Most health insurance plans require patients to pay a copay for services. For example, the patient must pay $10 upfront for a doctor's visit and the insurance company pays the rest of the bill. In addition, patients may have to pay out-of-pocket all costs up to their deductible on their insurance policy. Some kindhearted health care providers waive co-pays and deductibles for patients who cannot afford them. However, if a physician does this routinely, he may fall afoul of federal and state insurance fraud laws.
In most states, it is illegal to routinely waive copays and deductibles for patients. Health care providers who do this may be charged with the crime of health insurance fraud because they are claiming the wrong amount for services when they make insurance claims. For example, if a patient has a 10 percent co-pay, the insurance company pays $90 on a $100 bill. But if the health care provider waives the copay, the patient's bill is only $90 total, not $100.
If a patient suffers financial hardship, physicians may choose not to collect debts from them without risking allegations of insurance fraud. For example, if the physician does not charge a copay to a patient during a period of severe hardship, the physician can choose not to pursue collection activity against the patient for the copay he owes. However, physicians cannot routinely forgive debt; they must reserve this only for patients who are suffering a financial crisis or emergency.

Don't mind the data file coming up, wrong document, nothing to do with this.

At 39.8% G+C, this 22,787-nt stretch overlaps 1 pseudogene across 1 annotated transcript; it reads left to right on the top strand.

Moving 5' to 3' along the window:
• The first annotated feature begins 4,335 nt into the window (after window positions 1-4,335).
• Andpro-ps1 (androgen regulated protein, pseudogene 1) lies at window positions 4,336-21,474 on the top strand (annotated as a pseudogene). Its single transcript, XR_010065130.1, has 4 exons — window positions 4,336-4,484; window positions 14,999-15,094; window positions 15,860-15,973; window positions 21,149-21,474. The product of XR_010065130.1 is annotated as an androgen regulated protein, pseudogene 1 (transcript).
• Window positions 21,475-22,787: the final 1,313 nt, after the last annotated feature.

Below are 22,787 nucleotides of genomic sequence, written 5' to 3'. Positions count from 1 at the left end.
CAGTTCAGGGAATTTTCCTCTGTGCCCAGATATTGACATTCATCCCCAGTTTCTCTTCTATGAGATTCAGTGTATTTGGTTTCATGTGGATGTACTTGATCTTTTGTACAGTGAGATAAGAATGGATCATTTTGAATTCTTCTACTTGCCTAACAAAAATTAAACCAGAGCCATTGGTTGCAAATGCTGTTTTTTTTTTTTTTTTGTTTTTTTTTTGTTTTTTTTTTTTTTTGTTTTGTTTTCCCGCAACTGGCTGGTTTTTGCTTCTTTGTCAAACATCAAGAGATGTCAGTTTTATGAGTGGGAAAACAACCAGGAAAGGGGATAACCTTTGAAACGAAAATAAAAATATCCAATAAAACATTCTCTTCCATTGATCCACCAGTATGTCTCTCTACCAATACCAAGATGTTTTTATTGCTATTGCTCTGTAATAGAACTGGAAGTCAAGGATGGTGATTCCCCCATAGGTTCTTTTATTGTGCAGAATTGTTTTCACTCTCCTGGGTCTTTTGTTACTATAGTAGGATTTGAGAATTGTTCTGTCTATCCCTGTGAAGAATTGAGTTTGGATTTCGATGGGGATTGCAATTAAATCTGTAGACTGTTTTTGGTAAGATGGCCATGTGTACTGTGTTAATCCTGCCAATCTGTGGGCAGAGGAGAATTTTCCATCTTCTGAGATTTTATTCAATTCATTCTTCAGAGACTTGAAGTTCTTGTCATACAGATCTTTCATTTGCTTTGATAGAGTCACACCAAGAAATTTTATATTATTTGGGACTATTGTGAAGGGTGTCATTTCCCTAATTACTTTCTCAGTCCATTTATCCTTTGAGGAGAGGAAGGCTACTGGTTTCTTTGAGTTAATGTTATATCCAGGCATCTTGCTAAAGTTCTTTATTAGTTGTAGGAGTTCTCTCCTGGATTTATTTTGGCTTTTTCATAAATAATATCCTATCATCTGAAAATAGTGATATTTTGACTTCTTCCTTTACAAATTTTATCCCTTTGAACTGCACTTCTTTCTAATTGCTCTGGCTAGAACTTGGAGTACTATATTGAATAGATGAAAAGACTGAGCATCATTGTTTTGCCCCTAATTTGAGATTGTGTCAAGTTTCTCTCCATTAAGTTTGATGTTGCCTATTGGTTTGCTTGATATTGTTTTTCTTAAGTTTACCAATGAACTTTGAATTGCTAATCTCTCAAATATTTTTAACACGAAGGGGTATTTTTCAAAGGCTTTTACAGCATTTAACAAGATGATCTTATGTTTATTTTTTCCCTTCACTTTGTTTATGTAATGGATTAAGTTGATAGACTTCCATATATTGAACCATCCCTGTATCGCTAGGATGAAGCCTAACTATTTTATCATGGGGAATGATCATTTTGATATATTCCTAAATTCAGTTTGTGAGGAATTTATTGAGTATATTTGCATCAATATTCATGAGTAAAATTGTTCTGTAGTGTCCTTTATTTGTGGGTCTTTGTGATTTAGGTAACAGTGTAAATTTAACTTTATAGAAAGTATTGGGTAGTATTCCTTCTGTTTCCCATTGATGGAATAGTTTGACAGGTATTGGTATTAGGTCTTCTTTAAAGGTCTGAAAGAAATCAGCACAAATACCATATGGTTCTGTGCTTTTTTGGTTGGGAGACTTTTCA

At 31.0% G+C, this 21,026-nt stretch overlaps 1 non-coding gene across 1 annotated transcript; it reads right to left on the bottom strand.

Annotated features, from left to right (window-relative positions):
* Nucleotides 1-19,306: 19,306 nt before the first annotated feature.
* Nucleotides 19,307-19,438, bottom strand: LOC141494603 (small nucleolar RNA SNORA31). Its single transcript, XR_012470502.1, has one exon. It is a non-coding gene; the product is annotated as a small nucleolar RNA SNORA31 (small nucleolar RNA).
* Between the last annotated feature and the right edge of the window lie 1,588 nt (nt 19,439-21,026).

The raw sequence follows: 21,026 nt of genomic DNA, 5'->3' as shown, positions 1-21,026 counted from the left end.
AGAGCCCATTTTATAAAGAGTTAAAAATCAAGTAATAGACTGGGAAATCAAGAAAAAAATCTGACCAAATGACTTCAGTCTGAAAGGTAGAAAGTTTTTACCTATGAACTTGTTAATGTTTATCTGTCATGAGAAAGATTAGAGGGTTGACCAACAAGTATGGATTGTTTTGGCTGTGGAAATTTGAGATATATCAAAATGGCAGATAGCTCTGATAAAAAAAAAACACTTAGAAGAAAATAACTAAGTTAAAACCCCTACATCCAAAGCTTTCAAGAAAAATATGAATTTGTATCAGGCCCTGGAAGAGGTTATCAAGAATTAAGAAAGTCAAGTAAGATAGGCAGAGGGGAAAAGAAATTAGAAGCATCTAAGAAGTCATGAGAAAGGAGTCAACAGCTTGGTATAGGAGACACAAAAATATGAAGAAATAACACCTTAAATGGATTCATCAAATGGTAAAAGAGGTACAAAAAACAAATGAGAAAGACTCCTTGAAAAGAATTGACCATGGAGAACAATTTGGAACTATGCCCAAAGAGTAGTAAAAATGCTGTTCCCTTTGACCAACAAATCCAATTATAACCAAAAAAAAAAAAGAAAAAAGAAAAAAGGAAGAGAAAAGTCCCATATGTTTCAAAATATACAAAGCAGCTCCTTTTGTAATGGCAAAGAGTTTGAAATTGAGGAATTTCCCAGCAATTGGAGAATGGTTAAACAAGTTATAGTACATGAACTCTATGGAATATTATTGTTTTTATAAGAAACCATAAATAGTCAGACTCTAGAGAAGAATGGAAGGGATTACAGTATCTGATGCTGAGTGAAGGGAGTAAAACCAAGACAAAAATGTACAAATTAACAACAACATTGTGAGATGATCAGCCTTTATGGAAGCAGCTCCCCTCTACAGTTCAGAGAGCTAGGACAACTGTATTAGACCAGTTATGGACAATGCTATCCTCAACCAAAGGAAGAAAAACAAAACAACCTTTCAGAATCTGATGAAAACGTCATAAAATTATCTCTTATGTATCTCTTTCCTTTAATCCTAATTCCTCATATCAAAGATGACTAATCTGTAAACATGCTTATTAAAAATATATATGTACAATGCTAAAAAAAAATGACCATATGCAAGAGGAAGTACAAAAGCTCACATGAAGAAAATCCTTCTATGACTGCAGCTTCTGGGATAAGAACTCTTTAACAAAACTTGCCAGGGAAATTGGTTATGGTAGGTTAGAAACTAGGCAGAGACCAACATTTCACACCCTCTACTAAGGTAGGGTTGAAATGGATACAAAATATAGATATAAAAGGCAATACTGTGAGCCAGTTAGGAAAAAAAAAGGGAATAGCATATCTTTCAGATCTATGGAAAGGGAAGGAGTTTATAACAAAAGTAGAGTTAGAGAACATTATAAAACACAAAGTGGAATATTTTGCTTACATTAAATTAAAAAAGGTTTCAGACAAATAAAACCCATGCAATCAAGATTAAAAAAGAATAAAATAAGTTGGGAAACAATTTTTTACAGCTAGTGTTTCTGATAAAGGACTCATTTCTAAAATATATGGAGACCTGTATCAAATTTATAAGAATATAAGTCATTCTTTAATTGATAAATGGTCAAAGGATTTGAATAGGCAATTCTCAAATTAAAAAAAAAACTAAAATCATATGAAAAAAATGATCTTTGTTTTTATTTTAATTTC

The same laws apply to Medicare and Medicaid patients as to patients with private insurance, and the risk is greater if a physician does not comply with these laws, as the physician may be charged with fraud against a government agency. In addition, physicians must apply hardship programs to all patients -- they cannot forgive copay debt or waive copays for patients with public health insurance during times of crisis but require patients with private insurance to pay full copays regardless of their financial circumstances.
What to Do
If a physician has a good reason for waiving a copay or failing to pursue debt collection against a patient, she should keep records of her conversations with the patient regarding this issue as evidence that she made a good faith effort to comply with the law and made exceptions only for specific reasons. In addition, health care providers should keep track of all payments and note any payment where the copay was waived as evidence that they do not waive copayments routinely.